The Eucharist today commemorates Saint Bruno, the Founder of the Carthusian Order, founded in 1084 A. D. In this Chapel he is depicted in the windows just above us, the last one on the North Side, nearest the Altar. Bruno was born in Cologne about 1032.  He was gifted intellectually, and became rector of the Cathedral School at Rheims. After about 18 years in that position of great responsibility Bruno began to feel drawn to the monastic life. Read More

Sermon for The Restoration of Religious Life in the Anglican Communion, 1841

The leaders of the Oxford Movement in the Church of England in the 19th Century came to a general agreement that there was a need to establish Monastic communities. This was because in the four years between 1536 and 1541 over 800 monasteries and convents had been dissolved and destroyed, or given over to other uses.  This was a regrettable part of that tumultuous period of the Anglican Reformation.

Finally, on June 5, 1841, under the guidance of Dr. Edward Bouverie Pusey, a young woman, Marian Rebecca Hughes, made solemn monastic vows in St. Mary’s Church, Oxford.  That event marks the restoration of the Religious Life in the Anglican Communion.  The vows that she took that June morning were an act of love for God, who loves us.

In the following years a number of communities for women were founded.  Several unsuccessful attempts were made to establish communities for men.  Eventually our own Society of Saint John the Evangelist was successfully founded in 1866, and others soon followed.

It is of significance for us who are living the monastic life here today, and for you who come here to worship with us, because from that event which we commemorate today other communities did develop and flourish.  Many good works have developed from those communities.   These have become centers for teaching deeper understanding of the spiritual life of the whole Church.  This witness to the life of prayer continues today here and in many other parts if the world.

Will you pray with us for more vocations to the Religious life? Pray also for a deeper understanding of that life and of all that it stands for in the life of the whole Church.

Br. Curtis Almquist

Saint Pachomius
Acts 2:42-47a

In the calendar of the church we remember today an Egyptian monk named Pachomius, who lived years 290-346. Pachomius was born in a small village in northern Egypt to a family who worshipped the gods of the Pharaohs. As a young man Pachomius was conscripted into military service. His fifth-century biography, the Vita Prima, recalls that where he was billeted, he for the first time met Christ­­ians who did “all manner of good… treating [everyone] with love for the sake of the God of heaven.” Pachomius was smitten by the kind and generous camaraderie, the koinonia, of Christian believers, the very thing described in the Acts of the Apostles: “They were of one heart and one soul,” and who essentially practiced three things: these Christians lived together in community, they prayed and worshipped, and they served others. This experience for Pachomius was life-changing. He prayed to this Christian God, promising that he would live his life in the same way. When he was discharged from military service, he was baptized, and for several years was formed in the Christian life by one of the desert hermits.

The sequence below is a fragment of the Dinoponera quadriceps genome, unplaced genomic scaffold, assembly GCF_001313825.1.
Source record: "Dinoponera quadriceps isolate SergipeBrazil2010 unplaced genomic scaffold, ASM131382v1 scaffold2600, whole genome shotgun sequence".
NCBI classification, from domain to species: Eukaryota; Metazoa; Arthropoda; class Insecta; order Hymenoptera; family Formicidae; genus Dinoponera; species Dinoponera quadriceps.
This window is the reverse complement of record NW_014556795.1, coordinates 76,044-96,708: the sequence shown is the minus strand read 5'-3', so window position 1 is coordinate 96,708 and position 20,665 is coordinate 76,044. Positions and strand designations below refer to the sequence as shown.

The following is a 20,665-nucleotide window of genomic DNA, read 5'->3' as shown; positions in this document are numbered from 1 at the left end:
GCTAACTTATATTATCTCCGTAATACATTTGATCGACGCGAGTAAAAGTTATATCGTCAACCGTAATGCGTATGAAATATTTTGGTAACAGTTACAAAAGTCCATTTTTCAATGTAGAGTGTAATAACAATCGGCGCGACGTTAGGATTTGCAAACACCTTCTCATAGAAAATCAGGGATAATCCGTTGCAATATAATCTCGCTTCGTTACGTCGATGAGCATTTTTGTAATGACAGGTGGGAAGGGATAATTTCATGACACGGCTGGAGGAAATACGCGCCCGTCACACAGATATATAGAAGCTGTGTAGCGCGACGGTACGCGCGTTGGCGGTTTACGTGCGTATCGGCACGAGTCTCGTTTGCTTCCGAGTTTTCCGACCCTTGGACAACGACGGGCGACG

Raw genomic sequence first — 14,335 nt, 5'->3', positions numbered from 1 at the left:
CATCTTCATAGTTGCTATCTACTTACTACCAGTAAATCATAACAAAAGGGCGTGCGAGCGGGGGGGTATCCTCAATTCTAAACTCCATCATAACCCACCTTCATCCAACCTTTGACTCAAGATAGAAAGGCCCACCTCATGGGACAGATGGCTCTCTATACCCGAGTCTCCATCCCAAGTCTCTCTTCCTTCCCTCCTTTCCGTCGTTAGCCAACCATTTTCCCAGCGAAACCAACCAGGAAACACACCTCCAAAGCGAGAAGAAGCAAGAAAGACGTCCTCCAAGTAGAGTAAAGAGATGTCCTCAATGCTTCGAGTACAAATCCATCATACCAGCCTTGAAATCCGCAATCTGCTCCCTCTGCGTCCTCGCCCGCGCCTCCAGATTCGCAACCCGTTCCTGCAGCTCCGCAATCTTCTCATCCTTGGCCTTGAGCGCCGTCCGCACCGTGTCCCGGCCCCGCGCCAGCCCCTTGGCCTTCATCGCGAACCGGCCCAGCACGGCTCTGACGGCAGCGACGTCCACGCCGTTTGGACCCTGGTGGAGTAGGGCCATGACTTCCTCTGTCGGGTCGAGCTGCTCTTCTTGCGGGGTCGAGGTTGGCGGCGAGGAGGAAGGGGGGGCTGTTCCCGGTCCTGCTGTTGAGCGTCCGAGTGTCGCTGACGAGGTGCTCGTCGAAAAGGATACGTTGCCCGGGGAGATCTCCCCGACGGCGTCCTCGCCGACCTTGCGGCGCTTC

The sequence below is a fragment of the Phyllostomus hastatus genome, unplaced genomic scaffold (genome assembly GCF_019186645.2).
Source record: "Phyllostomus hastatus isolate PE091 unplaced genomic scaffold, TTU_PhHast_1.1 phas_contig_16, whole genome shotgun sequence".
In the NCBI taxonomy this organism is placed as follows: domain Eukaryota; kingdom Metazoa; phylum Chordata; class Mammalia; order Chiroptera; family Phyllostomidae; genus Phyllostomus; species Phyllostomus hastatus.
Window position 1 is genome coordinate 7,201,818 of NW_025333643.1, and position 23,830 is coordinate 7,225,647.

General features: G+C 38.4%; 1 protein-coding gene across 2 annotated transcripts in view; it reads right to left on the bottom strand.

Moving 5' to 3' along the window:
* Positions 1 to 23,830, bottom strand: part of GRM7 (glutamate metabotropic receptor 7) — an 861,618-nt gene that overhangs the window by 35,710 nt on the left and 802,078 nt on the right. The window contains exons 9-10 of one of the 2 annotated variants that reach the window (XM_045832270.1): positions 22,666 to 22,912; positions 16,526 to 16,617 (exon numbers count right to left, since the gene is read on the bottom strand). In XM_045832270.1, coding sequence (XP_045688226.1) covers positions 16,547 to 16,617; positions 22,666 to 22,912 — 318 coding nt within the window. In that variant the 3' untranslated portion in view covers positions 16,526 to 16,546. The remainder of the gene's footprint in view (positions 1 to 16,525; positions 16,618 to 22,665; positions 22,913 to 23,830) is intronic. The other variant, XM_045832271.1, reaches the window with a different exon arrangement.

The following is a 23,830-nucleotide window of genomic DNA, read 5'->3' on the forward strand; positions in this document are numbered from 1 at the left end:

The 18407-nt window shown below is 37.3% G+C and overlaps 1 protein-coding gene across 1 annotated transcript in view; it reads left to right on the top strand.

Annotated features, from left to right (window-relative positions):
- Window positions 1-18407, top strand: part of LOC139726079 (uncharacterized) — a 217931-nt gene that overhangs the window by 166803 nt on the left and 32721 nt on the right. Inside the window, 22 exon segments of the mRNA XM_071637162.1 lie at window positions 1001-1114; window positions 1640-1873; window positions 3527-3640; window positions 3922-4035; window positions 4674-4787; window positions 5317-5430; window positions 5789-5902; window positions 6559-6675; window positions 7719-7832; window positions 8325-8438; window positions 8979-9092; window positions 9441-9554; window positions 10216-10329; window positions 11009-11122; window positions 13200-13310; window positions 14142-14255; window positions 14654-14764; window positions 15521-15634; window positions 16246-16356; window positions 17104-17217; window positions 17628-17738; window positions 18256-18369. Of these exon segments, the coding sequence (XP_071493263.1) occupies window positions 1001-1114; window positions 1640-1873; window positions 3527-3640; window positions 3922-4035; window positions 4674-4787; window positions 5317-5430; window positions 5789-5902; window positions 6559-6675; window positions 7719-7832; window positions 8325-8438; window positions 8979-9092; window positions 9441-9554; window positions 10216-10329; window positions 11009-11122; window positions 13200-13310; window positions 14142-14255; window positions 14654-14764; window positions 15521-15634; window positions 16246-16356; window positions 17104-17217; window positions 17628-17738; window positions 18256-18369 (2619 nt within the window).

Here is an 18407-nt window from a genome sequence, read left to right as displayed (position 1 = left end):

Pachomius had a series of visions, something he had never experienced before. The visions were about his becoming a monk, but not alone. Christian hermits had already been living in solitude in the Egyptian desert for about 50 years, since the late 3rdcentury. But Pachomius’ visions were about his living as a monk in community. He had as a model the words which we just heard from the Acts of the Apostles: “All who believed were together and had all things in common. They devoted themselves to the apostles’ teaching and fellowship, to the breaking of bread and the prayers.”[i]And “day by day the Lord added to their number those who were being saved.” Read More

Br. David VryhofThe Spirituality of the Cistercians
On the Feast of St Robert de Molesme (Cistercian monk, 1029-1111)

Genesis 12:1-4 and Matthew 19:27-29

It’s not easy for us to imagine a group of 22 men, in the latter half of the 11thcentury, heading into a remote and thickly forested region of France to establish a new monastery.  With whatever tools they had brought with them, they began to clear the trees and bushes, and to build small individual huts out of branches.  They had little to eat, few possessions, and none of the comforts that we so routinely take for granted.  In addition to this, they set for themselves a rigorous daily schedule, based on the Rule of St Benedict: four hours of sleep in the night, followed by four hours of prayer, both private and communal.  A meager diet of roots and herbs.  Hard manual work during the day, off-set by more worship and periods of reading or study.

Like Abram and like the apostles in our readings tonight, they left everything– homes, families, possessions, livelihoods, friends, one could say even civilization itself – to give their lives (as completely as they knew how) to God.  Their leader was a 69 year-old man, Robert de Molesme, who had become a Benedictine monk at the tender age of 15.  Not long after having entering the monastery, he began to be recognized for his piety and sanctity, and at a comparably young age, was elected as its prior. Read More

Br. Keith NelsonFeast of the Saints of the Society of St. John the Evangelist
John 13:12-17